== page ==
The Civil Resolutions Tribunal (or CRT) is an administrative tribunal initially established by the BC government in 2012 to handle disputes between strata councils and property owners. In 2017 the tribunal’s jurisdiction was expanded to allow them to hear small claims disputes of $5,000 or less. More recently in April of 2019, the NDP government significantly expanded the mandate of the CRT to give it exclusive jurisdiction to decide:
- Whether a person injured in a car accident is entitled to ICBC no-fault or Part 7 benefits;
- Whether a person’s injuries are “minor” as defined by the government; and
- Claims of $50,000 or less.
Considering the newly expanded jurisdiction of the CRT and the fact that CRT tribunal members are appointed by the same cabinet minister in charge of ICBC, it is important to note the options available to individuals if they disagree with a decision of the CRT.
If an individual disagrees with a small claims decision (less than $5,000), they must file a Notice of Objection with the CRT and then file a Notice of Civil Resolution Tribunal Claim with the BC Provincial Court. After all filings are complete with the BC Provincial Court, the matter will then proceed as a new trial matter within the Provincial Court system.
If an individual disagrees with a strata decision or a motor vehicle injury decision, they must apply to the BC Supreme Court for judicial review. It is important to note this is not a rehearing of the case. Judicial review is a process for the Supreme Court to review decisions of administrative tribunals to ensure that they adhere to the rule of law. The governing legislation of the tribunal limits the scope of the review that the court may undertake.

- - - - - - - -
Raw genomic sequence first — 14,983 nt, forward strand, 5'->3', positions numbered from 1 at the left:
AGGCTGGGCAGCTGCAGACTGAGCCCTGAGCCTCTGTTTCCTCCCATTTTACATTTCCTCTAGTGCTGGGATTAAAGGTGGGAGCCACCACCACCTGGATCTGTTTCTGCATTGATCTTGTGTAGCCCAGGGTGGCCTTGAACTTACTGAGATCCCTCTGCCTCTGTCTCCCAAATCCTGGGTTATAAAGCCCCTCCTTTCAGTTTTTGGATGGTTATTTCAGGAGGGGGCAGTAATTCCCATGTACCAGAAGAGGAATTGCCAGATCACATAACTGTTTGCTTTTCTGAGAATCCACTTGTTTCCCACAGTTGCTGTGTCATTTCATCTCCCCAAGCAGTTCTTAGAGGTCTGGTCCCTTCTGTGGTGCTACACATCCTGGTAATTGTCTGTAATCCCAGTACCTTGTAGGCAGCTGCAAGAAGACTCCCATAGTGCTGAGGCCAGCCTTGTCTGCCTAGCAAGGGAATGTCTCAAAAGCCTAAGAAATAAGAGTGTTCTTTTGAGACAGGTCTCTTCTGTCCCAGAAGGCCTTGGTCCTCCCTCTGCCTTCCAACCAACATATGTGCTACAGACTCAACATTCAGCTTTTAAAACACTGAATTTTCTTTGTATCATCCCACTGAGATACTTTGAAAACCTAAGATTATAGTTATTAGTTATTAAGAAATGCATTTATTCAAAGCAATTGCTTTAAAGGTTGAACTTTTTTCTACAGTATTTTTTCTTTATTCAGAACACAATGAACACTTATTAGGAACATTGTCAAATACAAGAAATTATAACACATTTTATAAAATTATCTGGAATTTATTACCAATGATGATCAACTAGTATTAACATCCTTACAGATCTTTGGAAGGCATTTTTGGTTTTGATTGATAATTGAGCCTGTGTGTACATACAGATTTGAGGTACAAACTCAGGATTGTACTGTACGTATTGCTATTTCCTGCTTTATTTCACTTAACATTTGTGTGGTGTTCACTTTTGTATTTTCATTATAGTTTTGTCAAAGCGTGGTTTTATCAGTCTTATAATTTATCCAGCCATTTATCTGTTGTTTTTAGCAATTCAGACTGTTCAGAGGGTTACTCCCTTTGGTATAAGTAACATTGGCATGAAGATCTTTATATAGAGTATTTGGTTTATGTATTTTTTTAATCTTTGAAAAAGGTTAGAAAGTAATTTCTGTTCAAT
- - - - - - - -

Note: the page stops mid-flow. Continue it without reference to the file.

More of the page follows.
A request for judicial review is brought by filing a petition and supporting affidavits with the Supreme Court. The other party and the CRT will then have an opportunity to respond. Following this exchange the matter is set down for a hearing. At the hearing the court is not holding a new trial and normally will not admit or consider evidence that was not part of the evidence originally submitted to the CRT.
The main concerns to be assessed on a judicial review are not the rightness of the decision, but whether the decision of the CRT was outside its jurisdiction, was flawed in that it was “unreasonable” or patently unreasonable, or was the product of an unfair procedure.
A decision is considered to the patently unreasonable if it was exercised arbitrarily or in bad faith, was for an improper purpose, was based upon irrelevant factors, or failed to take statutory requirements into account. An unreasonable decision is one that is not reasonable. A reasonable decision is one which is justifiable, transparent and intelligibly fits within the decision making process of the tribunal, and falls within the range of possible acceptable outcomes.
The Supreme Court does not normally reverse a decision of a tribunal and install its own decision. Rather, it is more likely to require that the matter be reheard by the CRT with some guiding commentary from the Supreme Court. The decision to grant relief under a judicial review is entirely discretionary and it is possible for the court to otherwise agree with an individual’s claim but not grant them a rehearing.